This means in general, about 62% of variance in the number of HR per PA and approximately 40% of variance in wOBA can be explained, or predicted, by the prior year's performance. The higher the correlation between the variables, the better your chances are of using one to predict the outcome of another.
Now that statistical significance of the year to year relationships of these variables has been established, the next step is to determine the average year to year change across the ten seasons. This can be done by creating a scatter plot which represents Year 1 (X) performance on the x-axis and Year 2 (X+1) performance on the y-axis. This means in the Year 2-3 comparison, Year 2 becomes Year 1 (X) on the x-axis and Year 3 becomes Year 2 (X+1) on the y-axis; in the Year 6-7 comparison, Year 6 becomes Year 1 (X) on the x-axis and Year 7 becomes Year 2 (X+1) on the y-axis. The resulting scatter plots for the three offensive outcomes are presented below. Each black circle represents a player's intersection of their Year 1 (X) baseline and subsequent Year 2 (X+1) result.
The idea behind this method is the data has a high enough correlation so there is a noticeable cluster pattern when plotted on a graph. The trend line which represents the statistical average of each data set can be plotted that bisects the data in a straight (linear) line. There are more sophisticated trend lines that can be plotted (such as the curved quadratic curved line above), but for these purposes, we are making linear projections.
Any straight line on an x-y axis can be represented by the equation y=mx + b. The Year 2 (X+1) is represented by y, Year 1 (X+1) is represented by x, m is the slope (math way of seeing if the line goes up or down) and b is a mathematical constant (a pre-determined number that you add to every calculation regardless of x, y or m). I am taking the linear trend line from each of the three scatter plots above and converting it to a mathematical equation. I won't bore you with the details of what I did in order to find the equations for each trend line, but you can do a google search for 'create linear regression equation SPSS' if you are interested. The result means that we can project Year 2 (X+1) outcomes of H per PA, HR per PA and wOBA based on the observed Year 1 (X) results by using the math formulas below.
Hits per Plate Appearance (H per PA): y = .514*x + .119
Home Runs per Plate Appearance (HR per PA): y = .792*x + .004
Weighted on Base Average (wOBA): y = .632*x + .126
To check how this rudimentary process for projecting these outcomes turned out in a quick and dirty way, we will use the Royals' individual 2015 batting statistics to predict individual performance for 2016. Below are the players with at least 100 plate appearances in both 2015 and 2016 along with their 2015 actual performance, 2016 predicted performance and 2016 actual performance. Note that instead of predicting playing time, the rate statistics for H per PA and HR per PA were multiplied by the actual number of PA for 2016 to yield results.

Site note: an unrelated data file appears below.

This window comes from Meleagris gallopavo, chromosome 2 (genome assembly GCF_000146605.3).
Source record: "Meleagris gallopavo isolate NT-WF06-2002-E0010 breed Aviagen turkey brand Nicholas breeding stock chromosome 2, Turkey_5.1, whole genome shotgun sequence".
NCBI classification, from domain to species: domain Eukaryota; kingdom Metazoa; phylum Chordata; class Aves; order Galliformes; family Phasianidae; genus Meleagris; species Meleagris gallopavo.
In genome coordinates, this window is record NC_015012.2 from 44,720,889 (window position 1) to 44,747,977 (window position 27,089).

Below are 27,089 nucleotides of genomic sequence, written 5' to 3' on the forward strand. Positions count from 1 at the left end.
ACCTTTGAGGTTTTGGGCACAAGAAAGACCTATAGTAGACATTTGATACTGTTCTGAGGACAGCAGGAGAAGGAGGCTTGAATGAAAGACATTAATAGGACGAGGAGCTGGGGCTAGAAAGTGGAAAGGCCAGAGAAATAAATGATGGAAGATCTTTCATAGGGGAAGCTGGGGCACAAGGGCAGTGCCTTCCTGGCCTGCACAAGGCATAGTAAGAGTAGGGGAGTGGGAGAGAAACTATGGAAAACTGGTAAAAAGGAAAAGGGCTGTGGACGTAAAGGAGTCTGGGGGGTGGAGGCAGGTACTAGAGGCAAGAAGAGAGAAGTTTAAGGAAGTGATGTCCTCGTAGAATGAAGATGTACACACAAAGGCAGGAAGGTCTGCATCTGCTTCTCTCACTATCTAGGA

***Note, all 2016 statistics presented are based on games played through September 28th and don't include the final four games of the year***
The results show even a basic projection system like the one we created can give you some idea about about a player's season performance based on the previous season's result. Total hits were predicted within +/- 10 hits for all players except for Paulo Orlando and Alex Gordon. Total home runs were within +/- 3 for six players and were within +/- 4 for another two. The wOBA predictions were within +/- .02 for seven of the 11 players.
In conclusion, the very nature of making projections in baseball is difficult because there is a lot of variance in performance from year to year. We have created a very basic projection system for a limited number of variables and it did a somewhat reasonable job of predicting actual performance when looking at one sample of 11 players. This is far from scientific, but provides a general idea of the math on which projection systems can be based.
In order to improve the predictive validity of our projection system, data input points must be found that result in higher correlations with output performance. Finding ways to increase the accuracy of the projections is now a matter of exploration and experimentation. This is the big secret that statisticians won't tell you; start with something born out of actual mathematics, then guess and check until you get it right.
Can accuracy be increased if two or three years of input are used to predict a year of output? Was the cut point for players being included in the sample to generate the projections too low since it was only set at 100 plate appearances? Would it be more accurate to set the cut point at 250 plate appearances? Are the projections too dependent on league averages or is there room for additional regression to league average in our system? What if the extreme outliers were removed from the sample?
These are all questions to be considered, among others, to determine next steps for this exercise. If this has proven to be informative for and has helped you better understand projections, please vote in the poll and let me know what your next step would be to make the projection system more accurate. If your conclusion is that you can guess off the top of your head as well as what was shown above, please share your opinions in the comments below. The purpose of this is to explore the middle ground in a polarizing issue.
Limited Use License - NOTE* - Data in this article are based on downloads from Sean Lahman's site. This database is copyright 1996-2016 by Sean Lahman. This work is licensed under a Creative Commons Attribution-ShareAlike 3.0 Unported License. For details see:http://creativecommons.org/licenses/by-sa/3.0/